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Foreshadowing the value of P4 hardware

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Reply 40 of 106, by Standard Def Steve

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Well, this thread really went down the crapper.
I'm not going to say anything about P4 vs A64 here (I've used both, have formed my own conclusions, and would rather not be called an idiot).

HighTreason wrote:

The Athlon 64 was actually slower than the Athlon XP at the same clock.

I will say this, though. Athlon 64 is much faster than Athlon XP at the same clock, and the gap only increases as you run newer games/applications. Athlon 64 is quite similar to Athlon XP internally--it basically adds to the K7 architecture an on-chip memory controller, SSE2/SSE3 support, and a much wider bus to the L2 cache. How could it not be better than Athlon XP?

Last edited by Standard Def Steve on 2015-05-05, 17:53. Edited 1 time in total.

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Reply 41 of 106, by candle_86

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I dont need to run my own tests when every review ever done supports my claims, but your just some fan boy, you struck a nerve because my tolerance for what I consider idiots is being tried by you. I have zero tolerance for self righteous fanboys. You ignore evidence and you make false assumptions yet provide no proof for those assumptions, had this been a regulated debate you'd have lost. Please stop speaking until you are able to extract your head from your ass.

Reply 42 of 106, by calvin

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To be fair, P4s generally had better chipsets. I've dealt with SiS/ATI/NVidia/Via chipsets, (SiS on Intel and nForce on AMD in general) they're very quirky and often far behind. A good Intel chipset is far more stable.

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Reply 43 of 106, by swaaye

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calvin wrote:

To be fair, P4s generally had better chipsets. I've dealt with SiS/ATI/NVidia/Via chipsets, (SiS on Intel and nForce on AMD in general) they're very quirky and often far behind. A good Intel chipset is far more stable.

Indeed. This is a good argument for P4 that a lot of gamers didn't think about back in the Athlon times. Though it's also not entirely the chipsets at fault. The motherboards themselves were sometimes just poor quality implementations of the chipset.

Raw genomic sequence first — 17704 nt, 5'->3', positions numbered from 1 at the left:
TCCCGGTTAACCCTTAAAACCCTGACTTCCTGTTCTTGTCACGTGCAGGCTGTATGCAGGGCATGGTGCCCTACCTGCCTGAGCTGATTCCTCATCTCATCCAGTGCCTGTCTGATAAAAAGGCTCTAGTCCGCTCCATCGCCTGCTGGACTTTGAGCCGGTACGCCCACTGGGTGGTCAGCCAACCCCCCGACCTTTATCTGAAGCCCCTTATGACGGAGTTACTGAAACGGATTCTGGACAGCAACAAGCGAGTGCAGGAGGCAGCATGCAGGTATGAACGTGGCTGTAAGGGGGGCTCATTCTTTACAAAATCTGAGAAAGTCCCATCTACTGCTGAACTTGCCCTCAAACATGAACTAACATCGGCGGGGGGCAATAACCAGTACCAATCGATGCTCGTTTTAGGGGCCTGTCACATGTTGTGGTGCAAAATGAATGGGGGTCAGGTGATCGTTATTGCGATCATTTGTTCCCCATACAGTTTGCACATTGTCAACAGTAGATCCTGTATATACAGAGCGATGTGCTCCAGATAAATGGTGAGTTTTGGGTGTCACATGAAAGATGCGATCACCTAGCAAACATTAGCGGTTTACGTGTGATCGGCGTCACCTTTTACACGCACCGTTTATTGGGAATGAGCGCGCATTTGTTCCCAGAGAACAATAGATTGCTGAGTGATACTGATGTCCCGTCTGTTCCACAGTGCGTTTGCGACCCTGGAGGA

Reply 44 of 106, by Skyscraper

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Its not one persons fault this thread went down hill.

Claiming every gamer did this and that when you all know it isnt even close the truth did not exactly help 😀. The A64 was ~10% faster than competing Netburst CPUs in most games while the Netburst CPUs were better in some other tasks. All in all the K8 platforms perhaps won the performance race by 5% but with somewhat worse chipsets. The performance race were much more even back then compared to today with the Haswell vs Athlon FX 83xx.

For references that beats tomshardware.com check xtremesystems.org, "Forum ---> Hardware ---> Intel" from 2003 - 2005, there were alot of hardcore gamers with Intel setups there.

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Reply 45 of 106, by candle_86

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calvin wrote:

To be fair, P4s generally had better chipsets. I've dealt with SiS/ATI/NVidia/Via chipsets, (SiS on Intel and nForce on AMD in general) they're very quirky and often far behind. A good Intel chipset is far more stable.

I did quite enjoy my Nforce 3 and Nforce 4 chipsets, Nvidia had an excellent chipset, though I will admit that intel does make better chipsets, just back then they couldn't make a good cpu. It wasn't just the preformance either, it was the fact that the platform was cheaper thanks to DDR/AGP vs DDR2/PCIe, preformed better in games and multimedia consumption, ran cooler, and honestly because it had Nforce 4/5 that worked 100%, while the intel nforce chipsets where flaky until Nforce 6 and SLi was unrealiable on the intel side.

Reply 46 of 106, by swaaye

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Yeah I'm not sure why anyone would have gone with a non-Intel chipset if purchasing a P4. Or with any other Intel CPU after 486, for that matter.

nForce4 was nice. Though my experience with it initially was a BIOS that was unstable at default because DFI had excessively aggressive default RAM timings (!) and the NVIDIA Firewall (Network Access Manager) that came with the chipset drivers corrupted all of my downloads until I figured out it was the cause. I'm not sure they ever dropped that Firewall software from their drivers and it was never a solid piece of software AFAIK. It was an optional install but unless you know it is bad news why would you not install it?

Reply 47 of 106, by calvin